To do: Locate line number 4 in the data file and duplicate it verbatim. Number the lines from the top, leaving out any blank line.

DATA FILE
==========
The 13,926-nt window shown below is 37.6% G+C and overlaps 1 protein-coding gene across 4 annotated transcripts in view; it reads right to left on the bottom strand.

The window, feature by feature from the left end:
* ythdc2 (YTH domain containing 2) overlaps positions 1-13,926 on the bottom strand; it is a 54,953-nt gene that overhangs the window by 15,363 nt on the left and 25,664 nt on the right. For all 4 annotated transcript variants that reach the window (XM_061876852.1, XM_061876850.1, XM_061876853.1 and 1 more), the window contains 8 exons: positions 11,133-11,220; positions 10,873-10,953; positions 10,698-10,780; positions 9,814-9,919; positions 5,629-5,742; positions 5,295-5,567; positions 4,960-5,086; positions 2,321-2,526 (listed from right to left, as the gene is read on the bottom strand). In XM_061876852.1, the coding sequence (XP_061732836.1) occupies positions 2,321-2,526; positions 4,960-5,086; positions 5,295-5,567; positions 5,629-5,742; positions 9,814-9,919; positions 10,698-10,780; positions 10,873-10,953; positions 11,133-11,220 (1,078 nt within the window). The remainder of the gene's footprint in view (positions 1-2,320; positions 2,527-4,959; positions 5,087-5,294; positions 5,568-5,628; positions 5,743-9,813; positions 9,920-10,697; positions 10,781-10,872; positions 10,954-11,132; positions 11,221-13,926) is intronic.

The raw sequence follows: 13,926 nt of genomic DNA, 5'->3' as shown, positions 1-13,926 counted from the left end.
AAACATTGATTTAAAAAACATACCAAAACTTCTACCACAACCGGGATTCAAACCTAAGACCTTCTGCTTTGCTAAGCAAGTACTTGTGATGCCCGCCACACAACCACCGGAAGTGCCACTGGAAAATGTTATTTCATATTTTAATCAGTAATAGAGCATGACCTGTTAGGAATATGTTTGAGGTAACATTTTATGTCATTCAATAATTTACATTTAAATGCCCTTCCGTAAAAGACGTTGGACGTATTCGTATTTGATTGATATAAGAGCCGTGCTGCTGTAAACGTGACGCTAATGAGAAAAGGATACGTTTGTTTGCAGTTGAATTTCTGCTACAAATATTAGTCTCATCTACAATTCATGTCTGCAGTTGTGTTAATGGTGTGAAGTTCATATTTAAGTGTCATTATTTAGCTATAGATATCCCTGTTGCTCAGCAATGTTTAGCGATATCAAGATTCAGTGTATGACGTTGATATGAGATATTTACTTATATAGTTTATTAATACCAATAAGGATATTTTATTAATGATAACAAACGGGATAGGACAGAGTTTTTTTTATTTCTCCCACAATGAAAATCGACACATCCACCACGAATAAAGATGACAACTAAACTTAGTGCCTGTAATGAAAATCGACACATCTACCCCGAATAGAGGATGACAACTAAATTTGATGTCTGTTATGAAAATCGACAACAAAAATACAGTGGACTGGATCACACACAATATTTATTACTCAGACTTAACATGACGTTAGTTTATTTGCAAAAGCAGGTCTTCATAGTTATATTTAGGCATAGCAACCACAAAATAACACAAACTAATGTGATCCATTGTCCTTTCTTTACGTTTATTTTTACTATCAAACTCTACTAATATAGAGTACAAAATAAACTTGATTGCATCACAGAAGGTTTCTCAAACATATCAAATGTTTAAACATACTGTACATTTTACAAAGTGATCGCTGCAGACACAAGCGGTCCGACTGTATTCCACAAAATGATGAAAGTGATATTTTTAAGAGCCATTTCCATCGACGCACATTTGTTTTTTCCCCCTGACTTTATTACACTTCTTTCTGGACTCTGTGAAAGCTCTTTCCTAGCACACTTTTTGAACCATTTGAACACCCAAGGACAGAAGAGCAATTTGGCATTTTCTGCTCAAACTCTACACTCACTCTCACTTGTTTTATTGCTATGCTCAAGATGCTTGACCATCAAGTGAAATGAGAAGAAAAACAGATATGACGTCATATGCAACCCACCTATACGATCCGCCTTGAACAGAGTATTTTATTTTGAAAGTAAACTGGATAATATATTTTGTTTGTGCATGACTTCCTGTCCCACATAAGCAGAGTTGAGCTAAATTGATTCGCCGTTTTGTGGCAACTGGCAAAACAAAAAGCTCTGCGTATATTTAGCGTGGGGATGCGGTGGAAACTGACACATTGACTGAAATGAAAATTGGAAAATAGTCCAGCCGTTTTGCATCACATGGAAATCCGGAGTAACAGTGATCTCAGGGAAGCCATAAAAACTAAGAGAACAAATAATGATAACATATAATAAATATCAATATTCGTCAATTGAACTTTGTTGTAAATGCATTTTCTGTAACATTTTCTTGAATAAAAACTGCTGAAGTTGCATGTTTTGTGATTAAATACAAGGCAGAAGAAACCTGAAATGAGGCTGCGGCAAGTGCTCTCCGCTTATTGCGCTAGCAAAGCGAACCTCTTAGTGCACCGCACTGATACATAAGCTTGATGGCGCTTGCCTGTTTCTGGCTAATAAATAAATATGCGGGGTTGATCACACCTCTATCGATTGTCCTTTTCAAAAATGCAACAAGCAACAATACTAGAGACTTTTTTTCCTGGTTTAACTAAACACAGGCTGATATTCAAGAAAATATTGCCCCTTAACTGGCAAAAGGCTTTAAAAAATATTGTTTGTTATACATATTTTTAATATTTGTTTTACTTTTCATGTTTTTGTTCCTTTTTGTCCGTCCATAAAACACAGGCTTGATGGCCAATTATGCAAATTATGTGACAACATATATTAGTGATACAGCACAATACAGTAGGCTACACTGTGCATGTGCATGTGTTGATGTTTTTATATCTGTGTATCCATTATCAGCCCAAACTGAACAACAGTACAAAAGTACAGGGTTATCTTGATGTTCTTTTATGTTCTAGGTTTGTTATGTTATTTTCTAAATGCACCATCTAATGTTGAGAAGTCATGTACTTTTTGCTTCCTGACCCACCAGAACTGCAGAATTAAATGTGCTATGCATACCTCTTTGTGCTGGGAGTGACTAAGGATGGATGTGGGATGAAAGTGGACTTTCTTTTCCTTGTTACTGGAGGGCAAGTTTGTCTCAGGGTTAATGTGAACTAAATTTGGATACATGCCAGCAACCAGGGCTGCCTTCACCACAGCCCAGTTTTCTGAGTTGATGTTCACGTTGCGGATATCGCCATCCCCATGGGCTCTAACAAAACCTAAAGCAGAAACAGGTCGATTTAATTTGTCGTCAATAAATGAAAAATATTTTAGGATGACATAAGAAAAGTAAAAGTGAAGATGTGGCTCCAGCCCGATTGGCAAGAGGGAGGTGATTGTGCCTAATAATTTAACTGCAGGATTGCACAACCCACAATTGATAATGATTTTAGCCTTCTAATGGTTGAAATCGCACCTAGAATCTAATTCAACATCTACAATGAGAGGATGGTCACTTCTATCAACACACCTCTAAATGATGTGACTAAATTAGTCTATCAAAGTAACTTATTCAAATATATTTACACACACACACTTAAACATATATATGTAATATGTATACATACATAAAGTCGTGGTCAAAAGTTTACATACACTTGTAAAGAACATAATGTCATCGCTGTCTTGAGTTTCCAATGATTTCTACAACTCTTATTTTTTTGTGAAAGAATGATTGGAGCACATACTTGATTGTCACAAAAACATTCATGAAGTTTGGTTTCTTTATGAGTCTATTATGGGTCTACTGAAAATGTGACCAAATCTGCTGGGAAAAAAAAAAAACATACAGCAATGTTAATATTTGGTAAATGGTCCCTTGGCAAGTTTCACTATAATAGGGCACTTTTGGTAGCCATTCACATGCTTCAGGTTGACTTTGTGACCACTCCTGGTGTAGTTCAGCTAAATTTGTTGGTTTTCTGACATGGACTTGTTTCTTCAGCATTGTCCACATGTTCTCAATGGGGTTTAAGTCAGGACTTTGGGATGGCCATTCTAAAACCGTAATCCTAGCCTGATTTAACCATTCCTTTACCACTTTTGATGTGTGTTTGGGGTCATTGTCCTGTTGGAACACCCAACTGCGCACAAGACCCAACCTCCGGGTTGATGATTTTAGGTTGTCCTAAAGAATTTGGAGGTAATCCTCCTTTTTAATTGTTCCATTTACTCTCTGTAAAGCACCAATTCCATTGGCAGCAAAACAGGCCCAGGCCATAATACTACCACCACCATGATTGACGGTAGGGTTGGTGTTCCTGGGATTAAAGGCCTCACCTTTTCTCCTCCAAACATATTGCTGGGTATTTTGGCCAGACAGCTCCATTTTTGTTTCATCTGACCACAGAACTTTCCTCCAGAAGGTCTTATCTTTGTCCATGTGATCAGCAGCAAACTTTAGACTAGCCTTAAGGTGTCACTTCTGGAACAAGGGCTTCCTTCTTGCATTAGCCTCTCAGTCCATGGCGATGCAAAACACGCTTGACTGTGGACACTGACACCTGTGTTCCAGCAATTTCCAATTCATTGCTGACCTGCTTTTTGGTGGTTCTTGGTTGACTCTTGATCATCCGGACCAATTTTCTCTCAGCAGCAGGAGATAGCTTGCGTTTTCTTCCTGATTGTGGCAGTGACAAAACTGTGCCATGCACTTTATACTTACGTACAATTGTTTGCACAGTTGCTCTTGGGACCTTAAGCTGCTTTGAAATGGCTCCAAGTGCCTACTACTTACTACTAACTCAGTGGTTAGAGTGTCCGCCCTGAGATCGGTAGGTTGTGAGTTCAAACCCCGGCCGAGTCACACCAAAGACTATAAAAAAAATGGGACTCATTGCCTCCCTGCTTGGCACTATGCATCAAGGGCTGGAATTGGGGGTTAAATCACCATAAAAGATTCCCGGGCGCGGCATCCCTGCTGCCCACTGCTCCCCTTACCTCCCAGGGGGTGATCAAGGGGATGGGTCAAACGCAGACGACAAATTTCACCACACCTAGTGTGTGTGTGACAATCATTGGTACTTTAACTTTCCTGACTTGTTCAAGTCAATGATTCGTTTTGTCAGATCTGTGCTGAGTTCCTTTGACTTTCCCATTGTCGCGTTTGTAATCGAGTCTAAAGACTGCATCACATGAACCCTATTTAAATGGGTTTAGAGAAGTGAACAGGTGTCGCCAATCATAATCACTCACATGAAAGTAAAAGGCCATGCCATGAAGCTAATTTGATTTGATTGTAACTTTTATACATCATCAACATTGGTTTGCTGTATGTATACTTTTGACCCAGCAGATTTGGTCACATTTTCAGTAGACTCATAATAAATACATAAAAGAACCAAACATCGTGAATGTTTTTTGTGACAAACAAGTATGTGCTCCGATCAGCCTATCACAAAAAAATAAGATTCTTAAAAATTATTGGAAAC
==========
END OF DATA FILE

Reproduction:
The raw sequence follows: 13,926 nt of genomic DNA, 5'->3' as shown, positions 1-13,926 counted from the left end.